Colorado’s two U.S. senators employ racially and ethnically diverse staffs, with half of Michael Bennet’s staffers identifying as non-Caucasian and 43% of John Hickenlooper’s saying the same, according to a demographic survey released Thursday by Senate Democrats.
Billed as a “snapshot of the racial, ethnic and gender diversity” among lawmaker’s staffs on June 30, when it was conducted, the annual survey is part of the party’s Diversity Initiative. Senate Republicans don’t release a similar analysis.
A self-reported questionnaire asked Senate employees to check boxes indicating whether they identify as Latino, Black or African American, Asian or Pacific Islander, Middle Eastern or North African, Native American, or Hawaiian or Alaskan. It also asked respondents if they identify as as male, female and LGBTQ.
Both Coloradans employ more women than men — women make up 55% of Bennet’s staff and 52% of Hickenlooper’s — and both have sizable contingents that said they are LGBTQ, with 11% of Bennet’s staff and 21% of Hickenlooper’s checking the box.
Three in 10 Bennet staffers are Latino, as are one-quarter of Hickenlooper’s. Nine percent of those in Bennet’s office and 7% of those in Hickenloopers are Black, the survey found.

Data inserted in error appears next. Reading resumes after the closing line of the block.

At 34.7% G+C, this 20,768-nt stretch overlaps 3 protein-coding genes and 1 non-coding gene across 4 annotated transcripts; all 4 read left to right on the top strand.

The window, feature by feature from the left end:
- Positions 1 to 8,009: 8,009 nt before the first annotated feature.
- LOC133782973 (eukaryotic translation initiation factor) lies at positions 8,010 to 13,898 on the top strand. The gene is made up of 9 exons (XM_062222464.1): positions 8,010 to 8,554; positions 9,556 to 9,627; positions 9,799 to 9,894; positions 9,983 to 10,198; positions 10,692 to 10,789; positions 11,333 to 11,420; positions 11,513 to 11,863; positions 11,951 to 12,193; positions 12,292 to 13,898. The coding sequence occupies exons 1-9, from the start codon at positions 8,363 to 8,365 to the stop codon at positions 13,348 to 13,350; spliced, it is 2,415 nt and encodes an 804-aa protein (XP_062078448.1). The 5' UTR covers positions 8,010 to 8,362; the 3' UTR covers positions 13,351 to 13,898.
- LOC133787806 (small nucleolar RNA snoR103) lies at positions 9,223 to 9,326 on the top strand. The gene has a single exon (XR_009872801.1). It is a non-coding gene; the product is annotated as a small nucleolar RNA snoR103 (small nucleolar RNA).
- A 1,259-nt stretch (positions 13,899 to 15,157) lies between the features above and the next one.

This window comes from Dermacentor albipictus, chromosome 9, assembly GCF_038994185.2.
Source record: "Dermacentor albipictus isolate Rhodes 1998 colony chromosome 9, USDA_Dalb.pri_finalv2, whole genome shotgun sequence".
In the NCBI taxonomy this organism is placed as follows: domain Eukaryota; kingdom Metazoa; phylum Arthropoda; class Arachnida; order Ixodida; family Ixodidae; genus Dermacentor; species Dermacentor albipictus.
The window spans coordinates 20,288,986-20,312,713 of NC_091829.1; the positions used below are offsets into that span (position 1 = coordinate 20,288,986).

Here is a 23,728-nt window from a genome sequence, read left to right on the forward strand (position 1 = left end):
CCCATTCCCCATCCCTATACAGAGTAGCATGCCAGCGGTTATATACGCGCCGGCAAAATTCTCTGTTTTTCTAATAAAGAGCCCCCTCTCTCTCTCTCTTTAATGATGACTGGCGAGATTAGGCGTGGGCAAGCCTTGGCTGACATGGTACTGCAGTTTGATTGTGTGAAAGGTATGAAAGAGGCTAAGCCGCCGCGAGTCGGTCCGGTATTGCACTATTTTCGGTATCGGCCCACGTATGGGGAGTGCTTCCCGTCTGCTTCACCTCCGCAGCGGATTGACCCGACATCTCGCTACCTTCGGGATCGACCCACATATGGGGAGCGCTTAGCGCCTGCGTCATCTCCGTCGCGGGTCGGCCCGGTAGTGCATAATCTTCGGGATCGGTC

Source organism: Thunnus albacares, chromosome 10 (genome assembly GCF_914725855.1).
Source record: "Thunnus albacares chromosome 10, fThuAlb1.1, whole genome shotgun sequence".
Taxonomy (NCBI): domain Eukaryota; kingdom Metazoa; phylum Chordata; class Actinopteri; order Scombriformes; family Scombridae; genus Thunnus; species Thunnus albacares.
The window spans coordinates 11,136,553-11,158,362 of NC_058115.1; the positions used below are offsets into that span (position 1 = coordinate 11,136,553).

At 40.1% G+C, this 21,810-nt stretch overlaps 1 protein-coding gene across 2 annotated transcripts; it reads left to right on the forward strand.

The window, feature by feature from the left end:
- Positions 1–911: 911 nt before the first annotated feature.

Bennet’s staff incudes about 40 employees, while Hickenlooper has 44 staffers working for him, their offices said.
The survey, in its seventh year, reports results in percentages and doesn’t distinguish between senior staff and other aides, who work for the lawmakers’ at the U.S. Capitol and in offices throughout Colorado.
Neither Colorado lawmaker was at the survey’s extremes.
The Hill reported that Hawaii’s two Democratic senators, Mazie Hirono and Brian Schatz, have the most racially diverse staffs, with roughly two-thirds of their employees saying they’re nonwhite. West Virginia Sen. Joe Manchin had the least racially diverse office with 12% nonwhite, followed closely by Montana Sen. Jon Tester at 13%.
Virginia Sen. Tim Kaine had the highest share of women working for him at 78%, just ahead of Oregon Sen. Jeff Merkley, whose staff was 75% women. Washington Sen. Maria Cantwell came in with the lowest ratio of women employees, with 21% identifying as women and 57% as men.